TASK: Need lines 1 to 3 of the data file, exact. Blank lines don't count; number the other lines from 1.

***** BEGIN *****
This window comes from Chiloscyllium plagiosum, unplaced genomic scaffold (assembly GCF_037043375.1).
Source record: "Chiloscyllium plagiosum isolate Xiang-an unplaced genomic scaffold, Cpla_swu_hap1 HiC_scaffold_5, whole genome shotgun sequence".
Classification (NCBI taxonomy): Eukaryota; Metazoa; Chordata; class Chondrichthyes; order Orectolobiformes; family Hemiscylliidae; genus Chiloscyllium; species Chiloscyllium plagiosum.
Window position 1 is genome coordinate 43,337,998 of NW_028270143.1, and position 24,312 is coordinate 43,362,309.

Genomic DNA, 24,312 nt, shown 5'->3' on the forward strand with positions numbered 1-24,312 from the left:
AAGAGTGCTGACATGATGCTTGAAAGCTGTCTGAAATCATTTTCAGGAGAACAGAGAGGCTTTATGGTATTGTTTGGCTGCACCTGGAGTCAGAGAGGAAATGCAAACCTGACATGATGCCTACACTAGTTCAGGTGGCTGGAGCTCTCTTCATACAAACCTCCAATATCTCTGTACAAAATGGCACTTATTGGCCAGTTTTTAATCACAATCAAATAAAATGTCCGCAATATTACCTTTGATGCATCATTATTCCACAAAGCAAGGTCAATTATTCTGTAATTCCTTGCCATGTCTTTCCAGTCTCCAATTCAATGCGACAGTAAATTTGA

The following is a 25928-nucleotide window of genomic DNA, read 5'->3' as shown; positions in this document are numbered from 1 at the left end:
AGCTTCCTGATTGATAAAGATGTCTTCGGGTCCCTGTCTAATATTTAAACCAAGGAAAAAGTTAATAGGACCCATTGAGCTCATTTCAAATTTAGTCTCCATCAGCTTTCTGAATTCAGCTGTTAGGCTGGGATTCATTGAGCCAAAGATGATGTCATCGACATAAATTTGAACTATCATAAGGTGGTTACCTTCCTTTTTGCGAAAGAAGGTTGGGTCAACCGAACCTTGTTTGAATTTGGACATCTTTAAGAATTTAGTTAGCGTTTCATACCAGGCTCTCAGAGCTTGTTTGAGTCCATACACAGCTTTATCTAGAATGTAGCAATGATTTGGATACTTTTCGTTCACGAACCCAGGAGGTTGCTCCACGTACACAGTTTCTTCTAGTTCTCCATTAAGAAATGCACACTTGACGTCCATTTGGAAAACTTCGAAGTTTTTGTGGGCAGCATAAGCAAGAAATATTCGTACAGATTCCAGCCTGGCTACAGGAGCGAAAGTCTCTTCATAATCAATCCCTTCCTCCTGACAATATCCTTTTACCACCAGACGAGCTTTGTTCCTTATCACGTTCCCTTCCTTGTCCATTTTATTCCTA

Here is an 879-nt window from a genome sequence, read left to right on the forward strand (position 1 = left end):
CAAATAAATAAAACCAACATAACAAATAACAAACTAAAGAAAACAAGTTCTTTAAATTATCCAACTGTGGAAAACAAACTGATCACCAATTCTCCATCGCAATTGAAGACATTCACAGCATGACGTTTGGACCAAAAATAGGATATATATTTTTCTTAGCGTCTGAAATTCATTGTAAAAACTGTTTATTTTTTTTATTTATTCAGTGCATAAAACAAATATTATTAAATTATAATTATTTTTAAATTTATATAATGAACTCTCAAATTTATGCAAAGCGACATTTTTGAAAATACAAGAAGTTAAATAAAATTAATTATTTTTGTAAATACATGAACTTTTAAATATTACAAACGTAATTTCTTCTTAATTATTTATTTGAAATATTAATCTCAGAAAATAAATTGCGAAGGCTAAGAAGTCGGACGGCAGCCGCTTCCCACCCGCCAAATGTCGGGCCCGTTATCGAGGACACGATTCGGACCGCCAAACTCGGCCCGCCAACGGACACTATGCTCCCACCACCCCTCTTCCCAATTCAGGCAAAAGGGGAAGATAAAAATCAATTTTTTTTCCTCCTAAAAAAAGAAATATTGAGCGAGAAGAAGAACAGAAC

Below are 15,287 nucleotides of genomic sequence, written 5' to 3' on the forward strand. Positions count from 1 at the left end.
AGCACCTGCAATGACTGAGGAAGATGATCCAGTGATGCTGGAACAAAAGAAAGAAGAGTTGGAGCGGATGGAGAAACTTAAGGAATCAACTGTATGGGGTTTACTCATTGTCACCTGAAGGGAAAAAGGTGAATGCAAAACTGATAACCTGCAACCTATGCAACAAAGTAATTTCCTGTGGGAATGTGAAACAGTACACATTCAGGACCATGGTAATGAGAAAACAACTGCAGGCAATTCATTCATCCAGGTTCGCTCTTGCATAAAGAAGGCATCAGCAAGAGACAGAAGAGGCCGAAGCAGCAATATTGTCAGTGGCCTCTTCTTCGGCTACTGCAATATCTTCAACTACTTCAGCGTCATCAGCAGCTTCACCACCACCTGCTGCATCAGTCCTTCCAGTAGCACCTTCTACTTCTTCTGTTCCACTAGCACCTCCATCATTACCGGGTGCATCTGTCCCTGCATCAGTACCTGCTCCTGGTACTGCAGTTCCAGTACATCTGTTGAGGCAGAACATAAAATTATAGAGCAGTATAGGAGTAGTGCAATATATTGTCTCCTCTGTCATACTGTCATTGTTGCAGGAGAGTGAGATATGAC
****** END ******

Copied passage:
This window comes from Chiloscyllium plagiosum, unplaced genomic scaffold (assembly GCF_037043375.1).
Source record: "Chiloscyllium plagiosum isolate Xiang-an unplaced genomic scaffold, Cpla_swu_hap1 HiC_scaffold_5, whole genome shotgun sequence".
Classification (NCBI taxonomy): Eukaryota; Metazoa; Chordata; class Chondrichthyes; order Orectolobiformes; family Hemiscylliidae; genus Chiloscyllium; species Chiloscyllium plagiosum.